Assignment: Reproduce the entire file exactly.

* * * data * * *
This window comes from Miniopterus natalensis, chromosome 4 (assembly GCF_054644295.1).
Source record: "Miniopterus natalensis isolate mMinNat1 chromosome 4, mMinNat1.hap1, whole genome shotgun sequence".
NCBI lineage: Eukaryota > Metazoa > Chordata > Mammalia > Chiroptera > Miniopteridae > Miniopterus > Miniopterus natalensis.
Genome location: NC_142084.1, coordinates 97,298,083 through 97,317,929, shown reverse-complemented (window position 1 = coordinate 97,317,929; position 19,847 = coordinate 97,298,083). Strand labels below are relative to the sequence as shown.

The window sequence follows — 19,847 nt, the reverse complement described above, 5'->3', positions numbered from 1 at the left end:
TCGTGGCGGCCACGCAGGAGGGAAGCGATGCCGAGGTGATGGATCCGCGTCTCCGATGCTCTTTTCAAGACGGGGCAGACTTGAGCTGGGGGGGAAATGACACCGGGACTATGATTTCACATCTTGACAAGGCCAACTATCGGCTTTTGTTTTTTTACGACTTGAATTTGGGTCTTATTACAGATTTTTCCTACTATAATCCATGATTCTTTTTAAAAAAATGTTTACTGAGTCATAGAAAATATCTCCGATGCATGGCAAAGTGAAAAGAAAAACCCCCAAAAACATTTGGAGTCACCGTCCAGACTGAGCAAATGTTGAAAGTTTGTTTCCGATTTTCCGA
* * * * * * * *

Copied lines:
This window comes from Miniopterus natalensis, chromosome 4 (assembly GCF_054644295.1).
Source record: "Miniopterus natalensis isolate mMinNat1 chromosome 4, mMinNat1.hap1, whole genome shotgun sequence".
NCBI lineage: Eukaryota > Metazoa > Chordata > Mammalia > Chiroptera > Miniopteridae > Miniopterus > Miniopterus natalensis.
Genome location: NC_142084.1, coordinates 97,298,083 through 97,317,929, shown reverse-complemented (window position 1 = coordinate 97,317,929; position 19,847 = coordinate 97,298,083). Strand labels below are relative to the sequence as shown.

The window sequence follows — 19,847 nt, the reverse complement described above, 5'->3', positions numbered from 1 at the left end:
TCGTGGCGGCCACGCAGGAGGGAAGCGATGCCGAGGTGATGGATCCGCGTCTCCGATGCTCTTTTCAAGACGGGGCAGACTTGAGCTGGGGGGGAAATGACACCGGGACTATGATTTCACATCTTGACAAGGCCAACTATCGGCTTTTGTTTTTTTACGACTTGAATTTGGGTCTTATTACAGATTTTTCCTACTATAATCCATGATTCTTTTTAAAAAAATGTTTACTGAGTCATAGAAAATATCTCCGATGCATGGCAAAGTGAAAAGAAAAACCCCCAAAAACATTTGGAGTCACCGTCCAGACTGAGCAAATGTTGAAAGTTTGTTTCCGATTTTCCGA